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There were many questions about C++ template classes which contain static member variables, as well as about exporting them from dynamic libraries or shared objects. But this one is a bit deeper: what to do if there are multiple shared objects, each of them having its own set of instantiations but possibly using instantiations from another shared object?

Consider the following example code:

/* file: common.h */

#include <stdio.h>
#define PRINT fprintf (stderr, "(template %d) %d -> %d\n", parameter, data, new_data)

template <int parameter>
class SharedClass
{
    static int data;
public:
    static void Set(int new_data) { PRINT; data = new_data; }
};

template <int parameter>
int SharedClass<parameter>::data = parameter;


/* file: library1.h */

extern template class SharedClass<1>;
void Library1Function();


/* file: library1.cpp */

#include "common.h"
#include "library1.h"
#include "library2.h"

template class SharedClass<1>;

void Library1Function()
{
    SharedClass<1>::Set (100);
    SharedClass<2>::Set (200);
}


/* file: library2.h */

extern template class SharedClass<2>;
void Library2Function();


/* file: library2.cpp */

#include "common.h"
#include "library1.h"
#include "library2.h"

template class SharedClass<2>;

void Library2Function()
{
    SharedClass<1>::Set (1000);
    SharedClass<2>::Set (2000);
}


/* file: main.cpp */

#include "common.h"
#include "library1.h"
#include "library2.h"

int main()
{
    Library1Function();
    Library2Function();
    SharedClass<1>::Set (-1);
    SharedClass<2>::Set (-2);
}

Let's then assume we build the two libraries and an application using GCC:

$ g++ -fPIC -fvisibility=default -shared library1.cpp -o lib1.so
$ g++ -fPIC -fvisibility=default -shared library2.cpp -o lib2.so
$ g++ -fvisibility=default main.cpp -o main -Wl,-rpath=. -L. -l1 -l2

And then run the executable, we'll get the following result:

$ ./main
(template 1) 1 -> 100
(template 2) 2 -> 200
(template 1) 100 -> 1000
(template 2) 200 -> 2000
(template 1) 1000 -> -1
(template 2) 2000 -> -2

Which means that both libraries and the executable access the same per-template static storage.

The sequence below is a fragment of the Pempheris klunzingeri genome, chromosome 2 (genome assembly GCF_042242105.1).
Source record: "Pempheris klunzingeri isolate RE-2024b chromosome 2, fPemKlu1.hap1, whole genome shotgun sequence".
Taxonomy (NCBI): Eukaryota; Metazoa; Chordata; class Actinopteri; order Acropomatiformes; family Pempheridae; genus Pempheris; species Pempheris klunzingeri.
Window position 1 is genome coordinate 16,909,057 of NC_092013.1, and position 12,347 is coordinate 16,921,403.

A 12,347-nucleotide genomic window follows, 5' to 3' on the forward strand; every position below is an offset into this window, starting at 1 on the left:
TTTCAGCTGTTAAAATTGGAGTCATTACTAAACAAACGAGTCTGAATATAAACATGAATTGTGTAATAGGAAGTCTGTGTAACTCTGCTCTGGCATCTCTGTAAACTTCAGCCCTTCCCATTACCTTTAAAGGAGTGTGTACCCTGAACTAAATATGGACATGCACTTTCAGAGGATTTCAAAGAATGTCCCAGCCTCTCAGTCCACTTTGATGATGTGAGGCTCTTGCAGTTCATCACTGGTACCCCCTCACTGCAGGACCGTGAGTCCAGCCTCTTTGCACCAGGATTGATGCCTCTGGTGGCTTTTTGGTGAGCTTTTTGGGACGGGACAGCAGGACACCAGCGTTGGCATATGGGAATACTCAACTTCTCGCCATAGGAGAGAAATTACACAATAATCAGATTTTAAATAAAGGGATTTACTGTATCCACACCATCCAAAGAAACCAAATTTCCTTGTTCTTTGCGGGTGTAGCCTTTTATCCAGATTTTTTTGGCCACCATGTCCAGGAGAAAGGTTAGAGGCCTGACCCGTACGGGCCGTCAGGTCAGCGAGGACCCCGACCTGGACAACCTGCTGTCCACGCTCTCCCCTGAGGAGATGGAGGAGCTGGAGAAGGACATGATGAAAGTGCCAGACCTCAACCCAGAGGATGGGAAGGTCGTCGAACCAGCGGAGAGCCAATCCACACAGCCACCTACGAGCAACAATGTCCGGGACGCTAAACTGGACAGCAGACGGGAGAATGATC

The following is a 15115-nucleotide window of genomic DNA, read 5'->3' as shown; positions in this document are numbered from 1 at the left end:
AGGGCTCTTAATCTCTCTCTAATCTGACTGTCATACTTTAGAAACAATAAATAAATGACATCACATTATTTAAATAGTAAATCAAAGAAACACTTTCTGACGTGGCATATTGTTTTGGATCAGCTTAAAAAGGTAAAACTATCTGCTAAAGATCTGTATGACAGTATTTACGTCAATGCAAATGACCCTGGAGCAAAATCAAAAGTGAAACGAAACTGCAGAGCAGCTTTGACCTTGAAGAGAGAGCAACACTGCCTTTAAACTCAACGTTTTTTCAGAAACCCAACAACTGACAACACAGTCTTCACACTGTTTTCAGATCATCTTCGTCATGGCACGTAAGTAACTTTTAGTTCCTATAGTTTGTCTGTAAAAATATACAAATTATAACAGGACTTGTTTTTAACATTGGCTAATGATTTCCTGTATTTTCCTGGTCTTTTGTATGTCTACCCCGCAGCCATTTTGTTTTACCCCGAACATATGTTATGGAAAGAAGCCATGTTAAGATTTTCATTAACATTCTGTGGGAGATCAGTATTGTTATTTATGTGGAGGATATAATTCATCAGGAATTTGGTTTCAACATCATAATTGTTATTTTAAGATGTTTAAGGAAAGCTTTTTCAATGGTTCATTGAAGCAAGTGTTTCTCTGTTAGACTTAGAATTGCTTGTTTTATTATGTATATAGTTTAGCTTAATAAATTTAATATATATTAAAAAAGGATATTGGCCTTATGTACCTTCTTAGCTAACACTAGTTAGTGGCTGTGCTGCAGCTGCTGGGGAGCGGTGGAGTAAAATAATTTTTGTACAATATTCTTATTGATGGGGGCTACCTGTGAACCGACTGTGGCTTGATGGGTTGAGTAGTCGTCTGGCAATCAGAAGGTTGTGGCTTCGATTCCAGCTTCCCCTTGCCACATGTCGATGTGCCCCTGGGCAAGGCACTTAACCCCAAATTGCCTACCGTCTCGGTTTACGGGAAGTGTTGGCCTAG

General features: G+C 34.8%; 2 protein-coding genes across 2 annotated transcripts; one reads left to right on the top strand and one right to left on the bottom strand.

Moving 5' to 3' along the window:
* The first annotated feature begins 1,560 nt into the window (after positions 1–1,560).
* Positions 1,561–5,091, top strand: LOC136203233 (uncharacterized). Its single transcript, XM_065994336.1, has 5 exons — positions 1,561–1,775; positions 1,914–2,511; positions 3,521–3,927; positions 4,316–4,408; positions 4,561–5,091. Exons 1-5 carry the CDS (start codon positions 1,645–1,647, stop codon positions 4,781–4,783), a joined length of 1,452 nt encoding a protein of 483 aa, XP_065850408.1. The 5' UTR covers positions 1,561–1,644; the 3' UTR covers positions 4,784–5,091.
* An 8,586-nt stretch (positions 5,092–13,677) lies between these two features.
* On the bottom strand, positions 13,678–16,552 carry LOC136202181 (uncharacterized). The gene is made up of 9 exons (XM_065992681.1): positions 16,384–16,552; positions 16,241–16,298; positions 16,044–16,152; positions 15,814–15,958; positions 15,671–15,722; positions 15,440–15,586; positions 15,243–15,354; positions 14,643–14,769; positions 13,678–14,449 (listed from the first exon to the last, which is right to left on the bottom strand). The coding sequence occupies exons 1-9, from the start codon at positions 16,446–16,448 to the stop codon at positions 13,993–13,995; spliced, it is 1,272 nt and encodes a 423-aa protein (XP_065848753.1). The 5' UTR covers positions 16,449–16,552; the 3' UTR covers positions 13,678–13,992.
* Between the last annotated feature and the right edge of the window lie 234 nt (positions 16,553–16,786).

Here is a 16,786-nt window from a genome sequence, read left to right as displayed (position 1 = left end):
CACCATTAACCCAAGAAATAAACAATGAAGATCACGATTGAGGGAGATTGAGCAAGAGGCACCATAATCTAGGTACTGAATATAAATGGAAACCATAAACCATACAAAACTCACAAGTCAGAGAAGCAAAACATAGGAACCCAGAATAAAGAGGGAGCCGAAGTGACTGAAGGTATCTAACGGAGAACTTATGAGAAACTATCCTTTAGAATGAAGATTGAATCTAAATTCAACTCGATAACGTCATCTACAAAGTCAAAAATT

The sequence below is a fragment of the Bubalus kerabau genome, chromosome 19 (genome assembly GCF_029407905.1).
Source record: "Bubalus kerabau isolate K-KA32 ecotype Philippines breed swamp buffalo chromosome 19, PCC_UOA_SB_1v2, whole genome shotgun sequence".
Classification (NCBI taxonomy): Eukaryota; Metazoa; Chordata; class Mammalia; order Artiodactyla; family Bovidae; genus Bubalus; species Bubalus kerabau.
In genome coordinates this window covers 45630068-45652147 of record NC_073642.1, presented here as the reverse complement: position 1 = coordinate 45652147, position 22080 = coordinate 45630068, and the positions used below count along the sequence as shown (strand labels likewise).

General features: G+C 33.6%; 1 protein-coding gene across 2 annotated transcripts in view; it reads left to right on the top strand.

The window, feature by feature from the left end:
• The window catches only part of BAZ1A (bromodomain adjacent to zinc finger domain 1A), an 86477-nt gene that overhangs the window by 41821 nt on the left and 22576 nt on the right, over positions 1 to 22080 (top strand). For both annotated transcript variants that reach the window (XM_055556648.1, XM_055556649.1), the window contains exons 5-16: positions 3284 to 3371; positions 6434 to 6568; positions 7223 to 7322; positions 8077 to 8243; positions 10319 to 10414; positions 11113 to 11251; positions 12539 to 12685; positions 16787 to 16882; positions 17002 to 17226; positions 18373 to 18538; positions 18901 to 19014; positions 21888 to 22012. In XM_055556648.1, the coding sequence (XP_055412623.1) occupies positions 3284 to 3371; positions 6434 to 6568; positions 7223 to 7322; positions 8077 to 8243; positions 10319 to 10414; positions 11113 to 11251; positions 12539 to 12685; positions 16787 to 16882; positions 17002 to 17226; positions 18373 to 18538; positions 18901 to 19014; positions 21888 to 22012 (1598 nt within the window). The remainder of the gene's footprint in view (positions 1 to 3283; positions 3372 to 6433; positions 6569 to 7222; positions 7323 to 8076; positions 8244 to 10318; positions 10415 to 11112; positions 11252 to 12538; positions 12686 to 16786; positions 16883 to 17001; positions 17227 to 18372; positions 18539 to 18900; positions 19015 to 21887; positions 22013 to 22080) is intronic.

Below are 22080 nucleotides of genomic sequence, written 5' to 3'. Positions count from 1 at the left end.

If we run "nm -C" on the binaries, we'll see that each static member is defined only once and in the corresponding library:

$ nm -C -A *.so main | grep ::data
lib1.so:0000000000001c30 u SharedClass<1>::data
lib2.so:0000000000001c30 u SharedClass<2>::data

But I've got some questions.

  1. Why, if we remove the extern template class ... from both headers, we'll see that the static members are present in each binary, but the test application will continue to work properly?

    $ nm -C -A *.so main | grep ::data
    lib1.so:0000000000001c90 u SharedClass<1>::data
    lib1.so:0000000000001c94 u SharedClass<2>::data
    lib2.so:0000000000001c94 u SharedClass<1>::data
    lib2.so:0000000000001c90 u SharedClass<2>::data
    main:0000000000401e48 u SharedClass<1>::data
    main:0000000000401e4c u SharedClass<2>::data
    
  2. Is it possible to build this under MSVC?
    Or, more specifically, how to deal with __declspec(dllexport) and __declspec(dllimport) to make some instantiations exported, and some - imported?

  3. And, finally: is this an example of undefined behavior?

share|improve this question
up vote 1 down vote accepted

To answer point 1: When the dynamic linker resolves symbols, it uses a list of modules to link against. The first module loaded is checked first, then the second, and so on.

IIRC, when the data member is used in main, lib1.so, and lib2.so, this is still treated as a dynamic symbol reference, even though the member is declared in the same module. So when the linker goes to resolve the symbols when you run the program, all three modules wind up using the data member implementation in just one of the three modules: whichever was loaded first. The other two pairs are still loaded into memory, but are unused.

(Try std::cout << &(SharedClass<n>::data) << std::endl in all three modules; the address printed should be the same for all six cases.)

To answer point 3, I don't believe this behavior is undefined at all. What happens exactly depends on your system's dynamic linker, but I don't know of any linker that wouldn't handle this situation in exactly the same way.

I can't speak to point 2 since I don't have a whole lot of experience with MSVC.

share|improve this answer
    
Yes, the addresses are the same in both cases. Thank you. – intelfx Jun 11 '12 at 20:24

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